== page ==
Calling Out T-Mobile report published by groups that allege false advertising, unfair debt collection methods


Earlier this week, we learned that several consumer advocacy groups were planning to attack T-Mobile for alleged false advertising. Now a website dedicated to this cause has launched.

Calling Out T-Mobile is a site that’s largely backed by Change to Win, which identifies itself as a labor group that “seeks to strengthen consumer protections and workers’ rights as part of our efforts to rebuild the middle class.” The website lists a few “issues” with Magenta, like a deceptive marketing claim alleges that T-Mo’s equipment installment plan (EIP) is like a two-year contract in that if a customer wants to leave, they must then pay a lump sum that covers the remaining cost of the phone, even though T-Mobile advertises itself as offering “no annual contracts.” CtW also says that “customers may have to break their contract due to coverage problems, which can lead to significant financial penalty if the customer has an EIP.”

Change to Win goes on to call out T-Mobile’s early termination fee payments. T-Mobile says that it’ll pay ETFs and EIPs of consumers that switch, but CtW doesn’t like that customers must pay their switcher fees themselves and then get reimbursed with a prepaid Visa card. CtW says that it analyzed claims of T-Mo’s payments of ETFs and that it found those payments can take “significantly longer than the eight weeks the company claims in its fine print.”

Another complaint that CtW has with T-Mobile are its debt collection practices, arguing that they are “unfair” and that T-Mo will sometimes sends bills to collections with little to no notice, and often with incorrect info, too. Finally, CtW says that T-Mobile puts its customer care reps under “intense pressure” to meet metrics for things like average call duration and percentage of customer issues resolved. One T-Mobile call center employee is said to have told CtW “T-Mobile is the only place I have felt like a failure, the metrics are so unreachable. It is the only place where it feels like you have to bend the rules to make it.”


As for why CtW is targeting T-Mobile, the group says that Magenta “has a higher total number of consumer complaints lodged with the Better Business Bureau than its larger competitors AT&T and Verizon. It also had a higher number of debt collection related complaints than its two larger competitors when adjusted for market share.” CtW research director Nell Geiser also said that her group is targeting T-Mobile because it has led the trend of no-contract services.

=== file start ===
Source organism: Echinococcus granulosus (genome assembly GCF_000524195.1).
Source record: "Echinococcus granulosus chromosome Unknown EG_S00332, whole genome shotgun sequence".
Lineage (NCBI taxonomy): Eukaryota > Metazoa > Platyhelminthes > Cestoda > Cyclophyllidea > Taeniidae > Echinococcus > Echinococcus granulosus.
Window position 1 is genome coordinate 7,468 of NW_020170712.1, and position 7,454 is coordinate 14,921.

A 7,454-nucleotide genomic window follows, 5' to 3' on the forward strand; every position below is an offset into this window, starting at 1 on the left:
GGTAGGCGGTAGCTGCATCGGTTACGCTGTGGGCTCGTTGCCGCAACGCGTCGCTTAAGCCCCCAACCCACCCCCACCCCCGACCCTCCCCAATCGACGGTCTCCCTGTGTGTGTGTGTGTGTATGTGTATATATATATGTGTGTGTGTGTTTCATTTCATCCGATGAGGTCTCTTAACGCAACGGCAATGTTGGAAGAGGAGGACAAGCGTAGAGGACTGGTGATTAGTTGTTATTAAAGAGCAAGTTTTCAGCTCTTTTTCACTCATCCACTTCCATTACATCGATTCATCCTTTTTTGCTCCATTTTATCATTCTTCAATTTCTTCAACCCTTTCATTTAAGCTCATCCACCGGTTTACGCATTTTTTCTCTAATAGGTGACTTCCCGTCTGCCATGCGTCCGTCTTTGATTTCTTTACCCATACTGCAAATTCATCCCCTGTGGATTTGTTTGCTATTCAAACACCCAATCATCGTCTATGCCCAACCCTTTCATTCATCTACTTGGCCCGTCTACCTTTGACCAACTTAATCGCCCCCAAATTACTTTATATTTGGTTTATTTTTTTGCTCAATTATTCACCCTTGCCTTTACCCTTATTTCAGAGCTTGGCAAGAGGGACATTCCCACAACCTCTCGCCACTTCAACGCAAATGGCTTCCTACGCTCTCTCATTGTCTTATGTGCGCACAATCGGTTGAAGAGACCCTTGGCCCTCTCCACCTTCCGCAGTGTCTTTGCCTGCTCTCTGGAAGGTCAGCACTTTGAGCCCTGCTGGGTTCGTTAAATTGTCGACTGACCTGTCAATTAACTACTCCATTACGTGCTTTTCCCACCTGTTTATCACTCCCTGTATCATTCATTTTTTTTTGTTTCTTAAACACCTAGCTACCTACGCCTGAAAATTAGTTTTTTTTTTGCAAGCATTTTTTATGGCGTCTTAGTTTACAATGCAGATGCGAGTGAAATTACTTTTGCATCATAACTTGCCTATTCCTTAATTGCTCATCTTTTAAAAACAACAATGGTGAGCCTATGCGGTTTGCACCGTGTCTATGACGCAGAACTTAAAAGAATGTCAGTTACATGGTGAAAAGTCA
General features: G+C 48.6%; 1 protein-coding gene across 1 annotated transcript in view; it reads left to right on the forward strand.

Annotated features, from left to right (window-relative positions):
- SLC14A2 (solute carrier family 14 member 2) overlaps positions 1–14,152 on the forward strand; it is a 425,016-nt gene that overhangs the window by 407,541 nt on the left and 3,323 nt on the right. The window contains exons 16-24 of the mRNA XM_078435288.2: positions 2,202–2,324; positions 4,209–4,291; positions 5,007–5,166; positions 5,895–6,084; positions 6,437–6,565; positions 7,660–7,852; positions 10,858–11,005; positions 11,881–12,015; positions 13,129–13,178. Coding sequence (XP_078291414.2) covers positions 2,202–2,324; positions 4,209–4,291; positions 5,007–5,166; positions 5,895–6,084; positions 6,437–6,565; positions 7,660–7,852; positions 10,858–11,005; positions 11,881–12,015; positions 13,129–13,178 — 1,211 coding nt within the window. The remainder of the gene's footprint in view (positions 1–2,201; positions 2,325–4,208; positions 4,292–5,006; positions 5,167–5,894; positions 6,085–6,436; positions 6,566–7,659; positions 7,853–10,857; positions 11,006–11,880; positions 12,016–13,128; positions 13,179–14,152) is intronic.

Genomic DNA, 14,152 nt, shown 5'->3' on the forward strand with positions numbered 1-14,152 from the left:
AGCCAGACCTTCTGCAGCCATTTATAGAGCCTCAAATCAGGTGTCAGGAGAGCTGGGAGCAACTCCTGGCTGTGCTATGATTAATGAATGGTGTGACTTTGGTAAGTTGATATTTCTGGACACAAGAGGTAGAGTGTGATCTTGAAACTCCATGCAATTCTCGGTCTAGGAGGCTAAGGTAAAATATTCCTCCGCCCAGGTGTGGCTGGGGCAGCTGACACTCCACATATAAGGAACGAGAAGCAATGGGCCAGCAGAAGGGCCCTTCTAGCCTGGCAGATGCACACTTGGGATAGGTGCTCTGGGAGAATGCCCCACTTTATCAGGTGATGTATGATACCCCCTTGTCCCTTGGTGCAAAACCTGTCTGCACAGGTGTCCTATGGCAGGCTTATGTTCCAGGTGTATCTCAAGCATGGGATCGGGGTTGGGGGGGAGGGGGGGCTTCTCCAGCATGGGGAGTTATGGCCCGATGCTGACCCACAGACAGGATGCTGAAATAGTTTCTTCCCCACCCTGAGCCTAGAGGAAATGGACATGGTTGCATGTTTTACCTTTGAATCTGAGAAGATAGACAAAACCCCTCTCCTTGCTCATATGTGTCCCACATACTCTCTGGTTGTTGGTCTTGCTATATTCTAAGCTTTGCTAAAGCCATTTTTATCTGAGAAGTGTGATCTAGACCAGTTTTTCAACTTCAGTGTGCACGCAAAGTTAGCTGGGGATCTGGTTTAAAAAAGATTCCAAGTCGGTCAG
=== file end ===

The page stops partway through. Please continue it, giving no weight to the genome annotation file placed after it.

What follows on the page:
As I mentioned earlier this week, there are some things that T-Mobile could do to combat these claims, like make it more clear that consumers will have to pay a lump sum if they end service while on an EIP. However, there may also be some murky motives behind this Calling Out T-Mobile campaign. As PCMag’s Sascha Segan notes, Change to Win is aligned with Communications Workers of America, a group that’s working to help organize a worker union at T-Mobile US. Additionally, groups like the League of United Latin American Citizens and the Asian Pacific American Advocates, count AT&T and Verizon as corporate partners. Those are two of the six groups that’ve signed a letter to the Consumer Financial Protection Bureau in support of Change to Win’s Calling Out T-Mobile campaign.

T-Mobile hasn’t yet issued an official comment on Change to Win’s claims, and so far it doesn’t appear as though the Consumer Financial Protection Bureau has weighed in on the campaign. Additionally, New York Attorney General Eric Schneiderman hasn’t yet made any official statements on T-Mobile, despite recent claims that his office is investigating T-Mobile for running misleading advertising.

One person that has commented on this whole false advertising campaign is, unsurprisingly, John Legere. The T-Mo CEO sent out some Tweets in response to a recent USA Today story regarding the complaint being sent to the CFPB and Schneiderman’s potential investigation, calling the report “false and misleading” and saying that T-Mobile stands by its ads.

Source: Calling Out T-Mobile

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